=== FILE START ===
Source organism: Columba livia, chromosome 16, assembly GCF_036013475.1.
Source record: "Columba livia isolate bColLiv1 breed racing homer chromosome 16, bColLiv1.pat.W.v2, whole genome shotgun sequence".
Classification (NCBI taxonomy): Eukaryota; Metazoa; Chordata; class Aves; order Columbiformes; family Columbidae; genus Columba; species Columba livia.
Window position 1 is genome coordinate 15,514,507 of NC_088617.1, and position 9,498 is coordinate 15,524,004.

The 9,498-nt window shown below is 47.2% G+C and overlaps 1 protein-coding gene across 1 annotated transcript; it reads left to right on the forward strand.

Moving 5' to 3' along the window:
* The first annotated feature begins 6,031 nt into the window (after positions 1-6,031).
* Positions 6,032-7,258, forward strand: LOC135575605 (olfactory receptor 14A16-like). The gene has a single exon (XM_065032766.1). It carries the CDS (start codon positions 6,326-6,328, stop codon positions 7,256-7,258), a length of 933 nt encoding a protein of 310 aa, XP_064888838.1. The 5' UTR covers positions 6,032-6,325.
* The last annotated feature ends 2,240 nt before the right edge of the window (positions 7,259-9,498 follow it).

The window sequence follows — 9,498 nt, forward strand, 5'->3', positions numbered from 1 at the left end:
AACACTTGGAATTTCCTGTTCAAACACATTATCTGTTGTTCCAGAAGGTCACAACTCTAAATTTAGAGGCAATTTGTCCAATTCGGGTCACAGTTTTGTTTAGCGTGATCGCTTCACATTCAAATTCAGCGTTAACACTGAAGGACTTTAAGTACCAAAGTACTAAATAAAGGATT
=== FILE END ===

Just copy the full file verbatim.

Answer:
Source organism: Columba livia, chromosome 16, assembly GCF_036013475.1.
Source record: "Columba livia isolate bColLiv1 breed racing homer chromosome 16, bColLiv1.pat.W.v2, whole genome shotgun sequence".
Classification (NCBI taxonomy): Eukaryota; Metazoa; Chordata; class Aves; order Columbiformes; family Columbidae; genus Columba; species Columba livia.
Window position 1 is genome coordinate 15,514,507 of NC_088617.1, and position 9,498 is coordinate 15,524,004.

The 9,498-nt window shown below is 47.2% G+C and overlaps 1 protein-coding gene across 1 annotated transcript; it reads left to right on the forward strand.

Moving 5' to 3' along the window:
* The first annotated feature begins 6,031 nt into the window (after positions 1-6,031).
* Positions 6,032-7,258, forward strand: LOC135575605 (olfactory receptor 14A16-like). The gene has a single exon (XM_065032766.1). It carries the CDS (start codon positions 6,326-6,328, stop codon positions 7,256-7,258), a length of 933 nt encoding a protein of 310 aa, XP_064888838.1. The 5' UTR covers positions 6,032-6,325.
* The last annotated feature ends 2,240 nt before the right edge of the window (positions 7,259-9,498 follow it).

The window sequence follows — 9,498 nt, forward strand, 5'->3', positions numbered from 1 at the left end:
AACACTTGGAATTTCCTGTTCAAACACATTATCTGTTGTTCCAGAAGGTCACAACTCTAAATTTAGAGGCAATTTGTCCAATTCGGGTCACAGTTTTGTTTAGCGTGATCGCTTCACATTCAAATTCAGCGTTAACACTGAAGGACTTTAAGTACCAAAGTACTAAATAAAGGATT